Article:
Summer Reading: The Professional Books

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Book: Classroom Management for Art, Music, and PE Teachers
Author: Michael Linsin
Summary: Teaching 400-600 students every week presents the ultimate classroom management challenge, one that if you’re unprepared for can bury you in a mountain of stress and misbehavior. Classroom Management for Art, Music, and PE Teachers is a proven solution that will transform even the most difficult group of students into the peaceful, well-behaved class you really want. It provides the tools, tips, and strategies you need to simply and effectively manage any classroom, no matter how unruly or out of control, so you can focus on teaching, inspiring, and making an impact that lasts a lifetime.


Book: A Whole New Mind: Why Right-Brainers Will Rule the Future
Author: Daniel H. Pink
Summary: The future belongs to a different kind of person with a different kind of mind: artists, inventors, storytellers-creative and holistic “right-brain” thinkers whose abilities mark the fault line between who gets ahead and who doesn’t. Drawing on research from around the world, Pink (author of To Sell Is Human: The Surprising Truth About Motivating Others) outlines the six fundamentally human abilities that are absolute essentials for professional success and personal fulfillment–and reveals how to master them. A Whole New Mind takes readers to a daring new place, and a provocative and necessary new way of thinking about a future that’s already here.

 


Book: An Ethic of Excellence: Building a Culture of Craftsmanship with Students
Author: Ron Berger
Summary: Drawing from his own remarkable experience as a veteran classroom teacher (still in the classroom), Ron Berger gives us a vision of educational reform that transcends standards, curriculum, and instructional strategies. He argues for a paradigm shift – a schoolwide embrace of an “ethic of excellence.” A master carpenter as well as a gifted teacher, Berger is guided by a craftsman’s passion for quality, describing what’s possible when teachers, students, and parents commit to nothing less than the best. But Berger’s not just idealistic, he’s realistic – he tells exactly how this can be done, from the blackboard to the blacktop to the school boardroom.

 

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Book: Studio Thinking 2: The Real Benefits of Visual Arts Education
Author: Ellen Winner
Synopsis: The first edition of this book was featured in The New York Times and The Boston Globe for its groundbreaking research on the positive effects of art education on student learning across the curriculum. The second edition, Studio Thinking 2, will help art teachers develop and refine their teaching and assessment practices, assist educators in other disciplines to learn from existing practices in arts education, and help advocates explain arts education to policymakers.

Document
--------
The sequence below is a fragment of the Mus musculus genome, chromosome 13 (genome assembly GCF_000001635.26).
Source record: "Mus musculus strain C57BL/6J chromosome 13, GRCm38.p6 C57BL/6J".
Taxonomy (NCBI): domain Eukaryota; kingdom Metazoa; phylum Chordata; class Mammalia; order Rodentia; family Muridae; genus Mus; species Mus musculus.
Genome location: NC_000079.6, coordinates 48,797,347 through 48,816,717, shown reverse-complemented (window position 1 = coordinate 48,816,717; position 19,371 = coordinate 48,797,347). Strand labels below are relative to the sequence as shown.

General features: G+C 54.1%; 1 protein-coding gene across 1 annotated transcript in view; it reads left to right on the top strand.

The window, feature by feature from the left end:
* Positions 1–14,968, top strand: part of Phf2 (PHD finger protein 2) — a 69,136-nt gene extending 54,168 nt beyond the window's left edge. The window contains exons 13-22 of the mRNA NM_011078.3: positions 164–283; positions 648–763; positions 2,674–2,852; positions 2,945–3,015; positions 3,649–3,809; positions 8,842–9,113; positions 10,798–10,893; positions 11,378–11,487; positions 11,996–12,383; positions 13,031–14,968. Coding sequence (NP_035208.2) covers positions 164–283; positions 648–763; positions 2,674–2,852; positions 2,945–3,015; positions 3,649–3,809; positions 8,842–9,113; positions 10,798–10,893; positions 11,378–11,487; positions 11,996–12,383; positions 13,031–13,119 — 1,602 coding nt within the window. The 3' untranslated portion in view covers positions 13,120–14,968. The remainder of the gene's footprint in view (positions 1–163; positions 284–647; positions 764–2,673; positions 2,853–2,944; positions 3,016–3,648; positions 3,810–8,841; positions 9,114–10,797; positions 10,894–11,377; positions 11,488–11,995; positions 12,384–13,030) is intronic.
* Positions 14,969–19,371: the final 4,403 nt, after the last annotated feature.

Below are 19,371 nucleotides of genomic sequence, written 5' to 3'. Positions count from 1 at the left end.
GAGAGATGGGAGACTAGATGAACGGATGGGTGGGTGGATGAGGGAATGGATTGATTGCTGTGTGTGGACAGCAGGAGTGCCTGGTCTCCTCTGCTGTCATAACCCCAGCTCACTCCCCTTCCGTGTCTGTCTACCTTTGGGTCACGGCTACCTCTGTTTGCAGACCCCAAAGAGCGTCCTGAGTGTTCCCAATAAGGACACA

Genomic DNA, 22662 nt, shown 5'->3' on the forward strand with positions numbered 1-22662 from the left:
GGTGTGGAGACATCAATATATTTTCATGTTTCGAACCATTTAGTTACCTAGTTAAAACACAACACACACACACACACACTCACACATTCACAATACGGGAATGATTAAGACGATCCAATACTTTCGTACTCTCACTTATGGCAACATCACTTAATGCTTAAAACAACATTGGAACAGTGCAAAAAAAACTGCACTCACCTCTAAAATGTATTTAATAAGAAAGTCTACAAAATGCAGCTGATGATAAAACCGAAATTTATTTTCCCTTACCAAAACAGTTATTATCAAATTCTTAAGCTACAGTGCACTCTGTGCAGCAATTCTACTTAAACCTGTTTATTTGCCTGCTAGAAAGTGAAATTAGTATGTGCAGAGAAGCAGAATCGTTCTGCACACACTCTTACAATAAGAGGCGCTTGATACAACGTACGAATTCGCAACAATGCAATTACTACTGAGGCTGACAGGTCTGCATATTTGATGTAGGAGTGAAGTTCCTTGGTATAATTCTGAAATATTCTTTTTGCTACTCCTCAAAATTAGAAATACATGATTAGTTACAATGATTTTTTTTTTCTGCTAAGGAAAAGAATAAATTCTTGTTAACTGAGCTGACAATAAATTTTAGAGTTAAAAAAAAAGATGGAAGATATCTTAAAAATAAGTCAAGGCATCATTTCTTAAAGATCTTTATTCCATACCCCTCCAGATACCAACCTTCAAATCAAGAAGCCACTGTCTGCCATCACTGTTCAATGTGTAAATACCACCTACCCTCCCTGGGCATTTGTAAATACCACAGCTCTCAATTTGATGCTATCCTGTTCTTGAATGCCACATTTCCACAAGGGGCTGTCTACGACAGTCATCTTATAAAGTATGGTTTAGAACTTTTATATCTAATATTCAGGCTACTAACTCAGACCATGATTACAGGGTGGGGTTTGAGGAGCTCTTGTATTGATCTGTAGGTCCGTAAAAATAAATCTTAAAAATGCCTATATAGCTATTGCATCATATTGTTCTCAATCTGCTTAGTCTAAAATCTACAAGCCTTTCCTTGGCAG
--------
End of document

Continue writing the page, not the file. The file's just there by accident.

Book: Arts with the Brain in Mind
Author: Eric Jensen
Summary: How do the arts stack up as a major discipline? What is their effect on the brain, learning, and human development? How might schools best implement and assess an arts program? Eric Jensen answers these questions and more in this book.

To push for higher standards of learning, many policymakers are eliminating arts programs. To Jensen, that’s a mistake.

This book presents the definitive case, based on what we know about the brain and learning, for making arts a core part of the basic curriculum and thoughtfully integrating them into every subject. Separate chapters address musical, visual, and kinesthetic arts in ways that reveal their influence on learning.


Book: The Wild Card: 7 Steps to an Educator’s Creative Breakthrough
Author: Hope King, Wade King
Synopsis: Experience a Creative Breakthrough in Your Classroom Have you ever wished you were more creative… or that your students were more engaged in your lessons? The Wild Card is your step-by-step guide to experiencing a creative breakthrough in your classroom with your students. Even if you’ve never painted a portrait or written a poem, you can create unforgettable lessons that help your learners retain content. In this book, Wade and Hope King show you how to draw on your authentic self—your past experiences, personality quirks, interests, hobbies, and strengths—to deliver your content creatively. The seven steps in The Wild Card will give you the knowledge and the confidence to bring creative teaching strategies into your classroom. You’ll learn… Why the deck is not stacked against you, no matter what kind of hand you’ve been dealt Why you should never listen to the Joker How to identify the “Ace up your sleeve” and use it to create classroom magic How to apply the “Rules of Rigor” in order to fuse creativity with learning How to become the Wild Card that changes the game for your students